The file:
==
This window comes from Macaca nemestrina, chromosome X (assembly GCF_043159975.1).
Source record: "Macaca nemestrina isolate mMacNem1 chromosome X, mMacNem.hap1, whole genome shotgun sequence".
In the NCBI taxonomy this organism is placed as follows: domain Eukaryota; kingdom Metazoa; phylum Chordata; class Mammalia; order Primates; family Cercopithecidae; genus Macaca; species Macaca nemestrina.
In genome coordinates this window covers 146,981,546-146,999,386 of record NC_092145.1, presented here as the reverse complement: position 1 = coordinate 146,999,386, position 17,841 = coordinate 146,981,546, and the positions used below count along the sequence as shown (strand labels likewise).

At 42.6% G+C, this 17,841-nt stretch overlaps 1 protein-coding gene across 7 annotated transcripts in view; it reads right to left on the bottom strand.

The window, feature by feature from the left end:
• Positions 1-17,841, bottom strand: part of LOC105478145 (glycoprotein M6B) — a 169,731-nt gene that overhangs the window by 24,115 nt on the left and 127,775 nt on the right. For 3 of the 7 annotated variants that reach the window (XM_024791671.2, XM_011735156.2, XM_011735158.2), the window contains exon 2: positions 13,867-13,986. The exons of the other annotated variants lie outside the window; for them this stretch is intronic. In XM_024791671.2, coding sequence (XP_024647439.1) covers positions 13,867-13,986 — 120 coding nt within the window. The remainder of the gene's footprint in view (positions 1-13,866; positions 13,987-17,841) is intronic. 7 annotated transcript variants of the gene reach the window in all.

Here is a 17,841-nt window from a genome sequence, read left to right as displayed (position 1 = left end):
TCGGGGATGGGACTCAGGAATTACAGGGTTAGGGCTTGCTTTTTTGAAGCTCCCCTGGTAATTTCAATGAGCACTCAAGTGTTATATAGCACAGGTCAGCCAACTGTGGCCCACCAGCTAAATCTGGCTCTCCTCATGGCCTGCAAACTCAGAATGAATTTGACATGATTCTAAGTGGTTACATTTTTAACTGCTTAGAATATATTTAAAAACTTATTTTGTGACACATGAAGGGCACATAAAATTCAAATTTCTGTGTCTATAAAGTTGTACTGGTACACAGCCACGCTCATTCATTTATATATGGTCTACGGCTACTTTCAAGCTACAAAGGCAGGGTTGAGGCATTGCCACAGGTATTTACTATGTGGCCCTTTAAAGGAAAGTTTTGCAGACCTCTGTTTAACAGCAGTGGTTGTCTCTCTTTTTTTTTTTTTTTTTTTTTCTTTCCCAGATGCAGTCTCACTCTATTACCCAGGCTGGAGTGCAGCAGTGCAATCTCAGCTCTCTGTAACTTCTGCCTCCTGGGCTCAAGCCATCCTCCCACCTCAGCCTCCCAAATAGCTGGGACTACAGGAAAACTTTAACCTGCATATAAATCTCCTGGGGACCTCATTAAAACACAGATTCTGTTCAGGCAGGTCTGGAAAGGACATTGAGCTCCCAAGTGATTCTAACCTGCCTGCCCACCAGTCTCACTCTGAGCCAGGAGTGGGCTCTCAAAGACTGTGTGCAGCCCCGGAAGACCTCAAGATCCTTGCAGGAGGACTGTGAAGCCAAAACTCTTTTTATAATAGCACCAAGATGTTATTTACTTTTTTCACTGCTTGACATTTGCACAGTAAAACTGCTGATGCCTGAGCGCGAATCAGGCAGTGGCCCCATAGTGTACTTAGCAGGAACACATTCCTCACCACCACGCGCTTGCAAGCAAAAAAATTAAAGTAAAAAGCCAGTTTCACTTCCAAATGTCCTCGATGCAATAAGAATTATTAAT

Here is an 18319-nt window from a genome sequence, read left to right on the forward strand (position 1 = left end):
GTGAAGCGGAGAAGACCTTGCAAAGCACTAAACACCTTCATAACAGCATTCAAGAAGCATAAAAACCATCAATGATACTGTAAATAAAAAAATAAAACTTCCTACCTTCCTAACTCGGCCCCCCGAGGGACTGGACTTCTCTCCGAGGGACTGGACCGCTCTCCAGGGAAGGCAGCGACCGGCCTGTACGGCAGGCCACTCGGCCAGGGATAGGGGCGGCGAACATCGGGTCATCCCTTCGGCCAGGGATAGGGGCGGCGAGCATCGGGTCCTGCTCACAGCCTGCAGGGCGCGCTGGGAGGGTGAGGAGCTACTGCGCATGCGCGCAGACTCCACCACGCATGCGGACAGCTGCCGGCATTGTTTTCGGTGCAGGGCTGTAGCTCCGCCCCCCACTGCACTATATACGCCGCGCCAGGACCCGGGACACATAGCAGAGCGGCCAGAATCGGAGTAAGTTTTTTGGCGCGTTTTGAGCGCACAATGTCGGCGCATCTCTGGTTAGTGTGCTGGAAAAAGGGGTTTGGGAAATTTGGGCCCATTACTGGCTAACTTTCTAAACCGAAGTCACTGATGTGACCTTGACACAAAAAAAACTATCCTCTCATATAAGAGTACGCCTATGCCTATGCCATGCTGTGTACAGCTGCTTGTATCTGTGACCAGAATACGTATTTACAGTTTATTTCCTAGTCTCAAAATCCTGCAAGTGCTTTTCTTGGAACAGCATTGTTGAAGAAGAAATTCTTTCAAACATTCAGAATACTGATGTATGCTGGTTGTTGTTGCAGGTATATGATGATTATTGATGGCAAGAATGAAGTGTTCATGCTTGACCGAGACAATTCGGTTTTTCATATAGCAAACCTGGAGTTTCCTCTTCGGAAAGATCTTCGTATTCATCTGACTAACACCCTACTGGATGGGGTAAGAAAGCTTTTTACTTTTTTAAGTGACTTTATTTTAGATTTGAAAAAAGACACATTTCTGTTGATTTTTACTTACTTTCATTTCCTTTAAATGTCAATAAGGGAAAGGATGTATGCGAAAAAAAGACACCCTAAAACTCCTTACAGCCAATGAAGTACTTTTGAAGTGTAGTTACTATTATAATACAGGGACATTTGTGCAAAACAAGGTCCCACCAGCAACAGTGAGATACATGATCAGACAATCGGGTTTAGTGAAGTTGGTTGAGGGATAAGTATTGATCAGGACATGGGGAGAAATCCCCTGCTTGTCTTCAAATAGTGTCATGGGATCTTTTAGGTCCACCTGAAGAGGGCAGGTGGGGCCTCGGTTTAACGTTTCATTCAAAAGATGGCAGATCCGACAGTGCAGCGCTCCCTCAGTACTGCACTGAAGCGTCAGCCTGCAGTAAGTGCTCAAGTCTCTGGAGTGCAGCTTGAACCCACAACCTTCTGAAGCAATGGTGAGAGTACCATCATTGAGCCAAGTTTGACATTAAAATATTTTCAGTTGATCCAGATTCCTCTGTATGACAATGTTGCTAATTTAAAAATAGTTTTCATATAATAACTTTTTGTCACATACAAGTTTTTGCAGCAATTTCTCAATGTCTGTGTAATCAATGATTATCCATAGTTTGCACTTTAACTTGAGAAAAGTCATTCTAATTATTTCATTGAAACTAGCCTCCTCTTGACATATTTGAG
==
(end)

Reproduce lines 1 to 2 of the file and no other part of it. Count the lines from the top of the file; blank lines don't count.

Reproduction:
This window comes from Macaca nemestrina, chromosome X (assembly GCF_043159975.1).
Source record: "Macaca nemestrina isolate mMacNem1 chromosome X, mMacNem.hap1, whole genome shotgun sequence".